He entered the Winter HCT prelims, only his fourth tournament ever, and swept aside the likes of Andrew "Kitkatz" Deschanel and Andrew "TidesofTime" Biessener. He then went to the championship itself, cutting a path through the competition and winning the first HCT championship. Though the rest of his year was somewhat uneventful as he continued to balance esports and education, Amnesiac made it to the quarterfinals of the World Championship. He only lost out to the eventual winner, Pavel Beltukov.


Photo via DreamHack

Two years after winning Hearthstone's first major event, DreamHack Summer 2014, Dima "Rdu" Radu returned to the scene of the incident to become the first ever two time DreamHack champion this year.

Rdu has been an ever-present figure in the scene, with the inaugural Insomnia Truesilver Championship also to his name from 2015. He is the only player to have won a major in every year of the game so far, something he will undoubtedly look to replicate in 2017.

With a couple of other decent tournament placings, Rdu will still be disappointed in his 2016. After a three year journey to try and reach a World Championship, Rdu fell just one game short in the Last Call qualifier to Pavel.


Photo via CompLexity Gaming

Though Jan "SuperJJ" Janssen might not have had the biggest year in terms of marquee wins, his consistent performance in open tournaments and top finishes in smaller invitationals make him worthy of inclusion on this list.

SuperJJ is the master of the open swiss tournaments, making the cut in three DreamHacks (Austin, Summer and Winter) and two edition of the Insomnia Truesilver Championship. Though he has yet to win one of these major events, his consistency in a format which rewards consistent strength is enough to show just how good a player he is at the highest level.

Away from the opens, SuperJJ won the Xfinity Invitational, came second at the Esports Superstars event just last month and DreamHack Leipzig and finished third at PGL Tavern Tales Bucharest.


Photo via Blizzard

No list of the best players in any given year would be complete without that year's world champion.

Pavel Beltukov has had a troubled history in Hearthstone. Another relatively young player, Pavel often had to miss tournaments due to visa or travel issues, but did make it to the 2015 European Championship. Just one game away from reaching that year's World Championship, Pavel made what is likely the most famous misplay in the history of the game to date and handed the spot to Adrian "Lifecoach" Koy.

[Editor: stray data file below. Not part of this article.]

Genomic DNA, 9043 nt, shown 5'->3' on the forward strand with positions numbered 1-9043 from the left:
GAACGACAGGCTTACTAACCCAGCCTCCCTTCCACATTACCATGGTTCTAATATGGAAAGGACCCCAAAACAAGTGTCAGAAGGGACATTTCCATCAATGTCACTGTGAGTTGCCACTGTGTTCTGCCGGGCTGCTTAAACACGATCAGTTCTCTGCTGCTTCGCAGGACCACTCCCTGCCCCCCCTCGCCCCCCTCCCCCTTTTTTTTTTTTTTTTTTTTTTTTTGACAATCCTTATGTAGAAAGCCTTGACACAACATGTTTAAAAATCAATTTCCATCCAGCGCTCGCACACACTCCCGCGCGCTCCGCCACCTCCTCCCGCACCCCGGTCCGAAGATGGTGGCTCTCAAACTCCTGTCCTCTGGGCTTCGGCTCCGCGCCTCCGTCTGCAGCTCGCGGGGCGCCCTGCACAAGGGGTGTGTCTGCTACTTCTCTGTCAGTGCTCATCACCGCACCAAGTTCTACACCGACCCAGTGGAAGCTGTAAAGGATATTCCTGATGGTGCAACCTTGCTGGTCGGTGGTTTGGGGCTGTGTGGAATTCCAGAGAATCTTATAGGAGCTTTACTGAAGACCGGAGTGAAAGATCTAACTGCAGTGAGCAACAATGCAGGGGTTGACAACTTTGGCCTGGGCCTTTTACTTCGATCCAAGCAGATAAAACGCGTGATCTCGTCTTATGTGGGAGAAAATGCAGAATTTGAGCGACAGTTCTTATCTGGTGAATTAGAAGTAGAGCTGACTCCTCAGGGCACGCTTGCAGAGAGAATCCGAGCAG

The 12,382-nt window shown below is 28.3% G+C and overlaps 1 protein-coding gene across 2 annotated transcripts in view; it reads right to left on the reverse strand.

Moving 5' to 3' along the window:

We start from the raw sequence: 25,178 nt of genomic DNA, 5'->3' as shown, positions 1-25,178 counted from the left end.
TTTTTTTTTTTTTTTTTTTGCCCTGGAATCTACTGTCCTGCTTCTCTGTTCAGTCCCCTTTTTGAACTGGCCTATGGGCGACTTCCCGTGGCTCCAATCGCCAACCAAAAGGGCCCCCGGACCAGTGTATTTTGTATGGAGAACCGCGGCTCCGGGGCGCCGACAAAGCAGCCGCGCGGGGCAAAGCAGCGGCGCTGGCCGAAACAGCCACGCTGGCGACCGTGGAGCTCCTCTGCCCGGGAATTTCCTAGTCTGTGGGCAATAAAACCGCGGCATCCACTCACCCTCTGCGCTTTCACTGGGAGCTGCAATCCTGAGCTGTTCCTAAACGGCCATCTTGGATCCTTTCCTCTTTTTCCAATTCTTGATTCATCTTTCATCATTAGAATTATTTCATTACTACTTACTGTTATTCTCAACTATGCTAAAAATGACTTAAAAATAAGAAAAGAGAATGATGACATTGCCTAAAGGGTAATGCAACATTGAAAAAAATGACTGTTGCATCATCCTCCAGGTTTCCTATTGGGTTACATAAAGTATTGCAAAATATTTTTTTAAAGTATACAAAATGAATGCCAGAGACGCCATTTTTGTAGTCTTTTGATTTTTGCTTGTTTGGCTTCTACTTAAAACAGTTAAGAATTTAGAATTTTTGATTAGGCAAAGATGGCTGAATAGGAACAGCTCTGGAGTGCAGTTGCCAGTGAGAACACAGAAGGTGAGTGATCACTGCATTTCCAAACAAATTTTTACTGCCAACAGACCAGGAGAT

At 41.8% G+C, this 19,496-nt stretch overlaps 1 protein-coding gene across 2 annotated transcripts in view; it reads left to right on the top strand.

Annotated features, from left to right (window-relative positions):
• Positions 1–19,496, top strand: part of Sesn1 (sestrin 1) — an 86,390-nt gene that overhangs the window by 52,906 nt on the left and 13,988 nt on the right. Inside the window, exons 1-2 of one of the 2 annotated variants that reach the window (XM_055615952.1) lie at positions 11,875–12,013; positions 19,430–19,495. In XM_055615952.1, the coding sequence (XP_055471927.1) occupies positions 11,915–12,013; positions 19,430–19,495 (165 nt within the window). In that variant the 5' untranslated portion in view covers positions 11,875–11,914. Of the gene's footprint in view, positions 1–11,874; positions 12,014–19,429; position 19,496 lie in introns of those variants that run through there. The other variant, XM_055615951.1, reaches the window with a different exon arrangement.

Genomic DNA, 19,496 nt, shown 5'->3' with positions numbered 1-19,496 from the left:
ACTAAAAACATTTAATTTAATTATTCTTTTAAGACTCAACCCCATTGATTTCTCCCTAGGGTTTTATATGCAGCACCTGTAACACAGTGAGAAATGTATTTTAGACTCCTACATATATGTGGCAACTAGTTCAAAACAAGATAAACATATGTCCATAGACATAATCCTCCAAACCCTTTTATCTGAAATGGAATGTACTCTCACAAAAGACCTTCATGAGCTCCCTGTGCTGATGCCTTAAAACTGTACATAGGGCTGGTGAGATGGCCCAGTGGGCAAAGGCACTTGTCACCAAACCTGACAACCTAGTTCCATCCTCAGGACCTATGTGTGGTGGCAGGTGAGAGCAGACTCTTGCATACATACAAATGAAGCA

Many players would have let that moment define them, but Pavel rallied back and quietly made his mark on the HCT standings. He won the European Last Call tournament and cut his way through the likes of Amnesiac, Jason Zhou and DrHippi to claim the $250,000 first prize.


Photo via DreamHack

In Hearthstone, maintaining a high winrate is very difficult. The game has inherent variance, and that means that the best players can often be sitting on just a few percent about 50.

For Sebastian "Xixo" Bentert, that percentage sits at an incredible 68 percent for tournaments in 2016. Though he failed to achieve any HCT success, the German won his second major LAN title at the StarSeries season two finals and achieved deep runs throughout the year at eight different major events.

Though it gets less consideration on this list, Xixo also has an outstanding record of rushing to legend on ladder. In 2014 he held rank one across the Asia, Europe, and Americas servers simultaneously, and he has continued to be one of the strongest ranked players in the game.

Though he ends the year teamless after Natus Vincere shuttered their division, Xixo has been one of the strongest performers throughout the year in 2016. When it comes to tournament play, he is the benchmark of player success and the one to beat.